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China Seeks UN Role in Iraq, but Not in North Korea - 2003-04-08

China said it favors a dominant role for the United Nations in rebuilding post-war Iraq. But the government in Beijing sees no need for United Nations help in ending a global dispute over North Korea's nuclear ambitions.

Chinese Foreign Ministry spokesman Liu Jianchao said the United Nations must lead the way in rebuilding Iraq after the war. Mr. Liu said U.N. leadership in reconstruction and reconciliation efforts for Iraq are the only way to bring "lasting peace and stability" to the often troubled Persian Gulf region.

China's comments come as President Bush and British Prime Minister Tony Blair met in Northern Ireland to discuss the next step for Iraq. U.N. Secretary General Kofi Annan heads to Europe soon seeking agreement on the U.N.'s role.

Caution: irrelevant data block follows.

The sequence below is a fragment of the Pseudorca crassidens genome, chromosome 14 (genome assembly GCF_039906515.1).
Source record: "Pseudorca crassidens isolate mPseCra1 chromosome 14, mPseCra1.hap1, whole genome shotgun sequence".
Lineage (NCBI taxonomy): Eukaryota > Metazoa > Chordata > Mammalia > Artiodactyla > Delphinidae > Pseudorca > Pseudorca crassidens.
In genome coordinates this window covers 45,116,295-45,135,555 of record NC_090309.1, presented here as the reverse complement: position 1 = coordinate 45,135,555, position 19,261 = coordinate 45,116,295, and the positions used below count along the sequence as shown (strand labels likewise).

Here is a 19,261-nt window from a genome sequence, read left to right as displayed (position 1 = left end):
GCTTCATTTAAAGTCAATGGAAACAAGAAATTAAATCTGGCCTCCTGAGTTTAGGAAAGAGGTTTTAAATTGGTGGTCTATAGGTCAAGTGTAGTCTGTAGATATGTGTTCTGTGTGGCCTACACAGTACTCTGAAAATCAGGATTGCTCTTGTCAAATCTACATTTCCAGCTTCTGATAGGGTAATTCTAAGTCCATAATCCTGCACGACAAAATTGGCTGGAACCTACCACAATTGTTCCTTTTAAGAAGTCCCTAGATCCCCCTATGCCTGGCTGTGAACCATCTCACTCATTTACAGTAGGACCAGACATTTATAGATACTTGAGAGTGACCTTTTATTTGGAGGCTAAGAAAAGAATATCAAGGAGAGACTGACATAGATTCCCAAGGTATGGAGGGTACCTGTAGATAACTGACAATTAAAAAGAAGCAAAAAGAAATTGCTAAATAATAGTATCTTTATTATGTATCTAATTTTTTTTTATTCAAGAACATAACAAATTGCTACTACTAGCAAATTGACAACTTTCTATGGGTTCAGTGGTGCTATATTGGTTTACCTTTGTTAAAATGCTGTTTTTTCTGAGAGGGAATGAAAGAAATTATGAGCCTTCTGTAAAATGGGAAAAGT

Although China wants U.N. leadership in Iraq, it said the world body has no role in resolving a dispute over North Korea's suspected nuclear weapons program.

Mr. Liu said no one should take any action that would complicate the North Korean issue.

China does not want nuclear weapons on the Korean Peninsula and is urging a peaceful solution to the nuclear crisis.

South Korea's foreign minister will visit Beijing Thursday, hoping to intensify diplomatic efforts to resolve the standoff. The issue arose last October when U.S. officials said North Korea admitted it was developing nuclear weapons in violation of international agreements.

Since then, Pyongyang has pulled out of a global nuclear Non-proliferation Treaty and moved to restart a nuclear facility capable of producing ingredients for nuclear weapons.

The U.N. Security Council meets Wednesday to discuss the standoff. It is possible the council eventually will consider imposing sanctions against North Korea if a political solution is not found. Pyongyang has said it will treat sanctions as "a declaration of war" by the Security Council.